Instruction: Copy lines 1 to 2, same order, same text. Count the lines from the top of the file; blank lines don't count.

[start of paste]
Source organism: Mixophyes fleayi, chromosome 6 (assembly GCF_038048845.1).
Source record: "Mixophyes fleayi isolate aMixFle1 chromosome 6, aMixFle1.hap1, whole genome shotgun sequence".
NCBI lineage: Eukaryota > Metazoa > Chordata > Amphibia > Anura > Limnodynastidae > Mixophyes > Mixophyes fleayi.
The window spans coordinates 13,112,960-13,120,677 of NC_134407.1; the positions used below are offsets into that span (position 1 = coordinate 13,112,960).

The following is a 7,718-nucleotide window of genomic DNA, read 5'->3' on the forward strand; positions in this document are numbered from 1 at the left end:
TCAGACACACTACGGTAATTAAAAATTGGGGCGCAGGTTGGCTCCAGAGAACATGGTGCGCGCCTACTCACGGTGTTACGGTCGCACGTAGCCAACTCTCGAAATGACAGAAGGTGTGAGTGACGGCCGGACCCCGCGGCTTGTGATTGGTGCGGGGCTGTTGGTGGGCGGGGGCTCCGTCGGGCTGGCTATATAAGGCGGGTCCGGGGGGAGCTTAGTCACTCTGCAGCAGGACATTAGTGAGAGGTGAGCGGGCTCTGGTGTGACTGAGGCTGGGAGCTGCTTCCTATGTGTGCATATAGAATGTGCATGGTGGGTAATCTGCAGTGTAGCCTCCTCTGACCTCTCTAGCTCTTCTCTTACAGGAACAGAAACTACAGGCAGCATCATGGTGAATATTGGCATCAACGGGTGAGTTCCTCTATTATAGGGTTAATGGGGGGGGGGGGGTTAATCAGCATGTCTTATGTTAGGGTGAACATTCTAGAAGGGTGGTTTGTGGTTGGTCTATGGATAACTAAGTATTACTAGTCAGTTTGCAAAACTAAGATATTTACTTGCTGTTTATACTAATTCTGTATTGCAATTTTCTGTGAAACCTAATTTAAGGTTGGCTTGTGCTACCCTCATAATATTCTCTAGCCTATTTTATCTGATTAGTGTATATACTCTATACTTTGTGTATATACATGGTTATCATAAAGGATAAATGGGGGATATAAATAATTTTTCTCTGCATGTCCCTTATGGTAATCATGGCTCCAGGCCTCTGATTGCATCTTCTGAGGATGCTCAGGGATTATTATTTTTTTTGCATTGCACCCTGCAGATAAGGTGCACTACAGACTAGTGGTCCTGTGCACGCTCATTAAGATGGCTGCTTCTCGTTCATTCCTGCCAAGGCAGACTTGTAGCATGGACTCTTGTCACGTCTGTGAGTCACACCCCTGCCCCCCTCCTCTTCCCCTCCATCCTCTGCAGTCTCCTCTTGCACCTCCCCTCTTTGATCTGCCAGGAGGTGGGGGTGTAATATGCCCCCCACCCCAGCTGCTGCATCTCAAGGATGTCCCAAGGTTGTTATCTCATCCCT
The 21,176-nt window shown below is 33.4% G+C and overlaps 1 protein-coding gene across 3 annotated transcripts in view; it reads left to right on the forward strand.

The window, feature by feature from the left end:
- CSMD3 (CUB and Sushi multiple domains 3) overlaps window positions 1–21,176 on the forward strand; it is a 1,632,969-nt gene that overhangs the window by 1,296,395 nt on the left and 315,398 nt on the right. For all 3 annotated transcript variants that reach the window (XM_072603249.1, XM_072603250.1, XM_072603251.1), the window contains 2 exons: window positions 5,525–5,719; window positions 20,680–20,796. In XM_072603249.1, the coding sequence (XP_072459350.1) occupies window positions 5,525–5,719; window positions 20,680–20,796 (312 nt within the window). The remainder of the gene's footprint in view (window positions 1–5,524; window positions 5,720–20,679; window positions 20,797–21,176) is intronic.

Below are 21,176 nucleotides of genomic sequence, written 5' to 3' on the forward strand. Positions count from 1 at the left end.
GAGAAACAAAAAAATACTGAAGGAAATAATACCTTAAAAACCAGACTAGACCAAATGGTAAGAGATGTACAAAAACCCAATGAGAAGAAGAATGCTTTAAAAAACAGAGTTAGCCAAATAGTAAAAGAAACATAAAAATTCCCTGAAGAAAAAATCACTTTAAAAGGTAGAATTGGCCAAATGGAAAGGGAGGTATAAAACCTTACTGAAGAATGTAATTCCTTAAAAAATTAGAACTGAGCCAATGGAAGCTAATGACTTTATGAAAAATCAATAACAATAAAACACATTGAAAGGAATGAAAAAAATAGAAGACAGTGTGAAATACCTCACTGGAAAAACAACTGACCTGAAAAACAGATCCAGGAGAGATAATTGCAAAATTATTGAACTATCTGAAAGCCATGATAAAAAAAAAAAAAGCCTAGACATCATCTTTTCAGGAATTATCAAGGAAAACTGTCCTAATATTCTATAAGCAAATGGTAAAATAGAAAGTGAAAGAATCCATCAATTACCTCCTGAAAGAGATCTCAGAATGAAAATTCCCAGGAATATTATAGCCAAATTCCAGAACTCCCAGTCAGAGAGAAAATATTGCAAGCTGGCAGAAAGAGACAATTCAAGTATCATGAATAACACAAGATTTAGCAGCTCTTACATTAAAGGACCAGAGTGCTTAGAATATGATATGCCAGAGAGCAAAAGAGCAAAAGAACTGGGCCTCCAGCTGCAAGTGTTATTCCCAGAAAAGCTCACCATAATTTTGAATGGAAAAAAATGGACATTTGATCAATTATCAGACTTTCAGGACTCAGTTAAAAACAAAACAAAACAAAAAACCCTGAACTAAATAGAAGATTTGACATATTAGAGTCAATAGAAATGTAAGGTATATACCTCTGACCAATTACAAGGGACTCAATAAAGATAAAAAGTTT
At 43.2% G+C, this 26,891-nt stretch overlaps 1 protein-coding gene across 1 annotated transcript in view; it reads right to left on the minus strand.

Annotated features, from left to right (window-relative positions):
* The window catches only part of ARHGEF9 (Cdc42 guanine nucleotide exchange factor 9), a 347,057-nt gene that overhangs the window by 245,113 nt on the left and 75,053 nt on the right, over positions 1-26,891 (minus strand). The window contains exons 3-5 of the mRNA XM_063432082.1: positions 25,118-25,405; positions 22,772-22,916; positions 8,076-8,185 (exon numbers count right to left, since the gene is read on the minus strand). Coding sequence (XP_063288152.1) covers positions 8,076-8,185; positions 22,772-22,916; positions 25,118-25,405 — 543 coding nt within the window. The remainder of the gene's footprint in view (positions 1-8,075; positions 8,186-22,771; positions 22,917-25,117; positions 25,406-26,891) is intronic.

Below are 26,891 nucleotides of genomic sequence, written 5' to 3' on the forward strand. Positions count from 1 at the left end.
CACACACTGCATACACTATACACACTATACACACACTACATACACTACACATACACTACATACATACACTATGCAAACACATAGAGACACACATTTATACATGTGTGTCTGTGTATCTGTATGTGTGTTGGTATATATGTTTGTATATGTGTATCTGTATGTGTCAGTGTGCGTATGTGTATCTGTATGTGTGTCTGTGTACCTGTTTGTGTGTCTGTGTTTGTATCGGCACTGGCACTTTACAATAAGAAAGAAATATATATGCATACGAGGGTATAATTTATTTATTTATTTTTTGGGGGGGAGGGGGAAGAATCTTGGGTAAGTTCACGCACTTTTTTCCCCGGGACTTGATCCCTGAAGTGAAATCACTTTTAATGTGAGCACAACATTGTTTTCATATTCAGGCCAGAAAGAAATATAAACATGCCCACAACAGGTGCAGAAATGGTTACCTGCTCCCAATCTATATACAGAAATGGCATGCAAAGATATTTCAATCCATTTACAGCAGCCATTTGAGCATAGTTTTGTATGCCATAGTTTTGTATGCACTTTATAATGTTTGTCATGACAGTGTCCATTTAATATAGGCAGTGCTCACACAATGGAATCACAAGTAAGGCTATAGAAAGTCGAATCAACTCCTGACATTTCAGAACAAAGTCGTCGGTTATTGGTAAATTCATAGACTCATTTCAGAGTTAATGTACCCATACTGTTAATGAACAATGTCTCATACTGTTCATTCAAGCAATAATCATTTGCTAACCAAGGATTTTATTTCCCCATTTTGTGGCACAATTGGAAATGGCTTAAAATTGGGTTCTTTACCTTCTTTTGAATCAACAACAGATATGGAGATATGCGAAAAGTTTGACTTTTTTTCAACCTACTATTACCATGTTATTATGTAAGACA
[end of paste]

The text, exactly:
Source organism: Mixophyes fleayi, chromosome 6 (assembly GCF_038048845.1).
Source record: "Mixophyes fleayi isolate aMixFle1 chromosome 6, aMixFle1.hap1, whole genome shotgun sequence".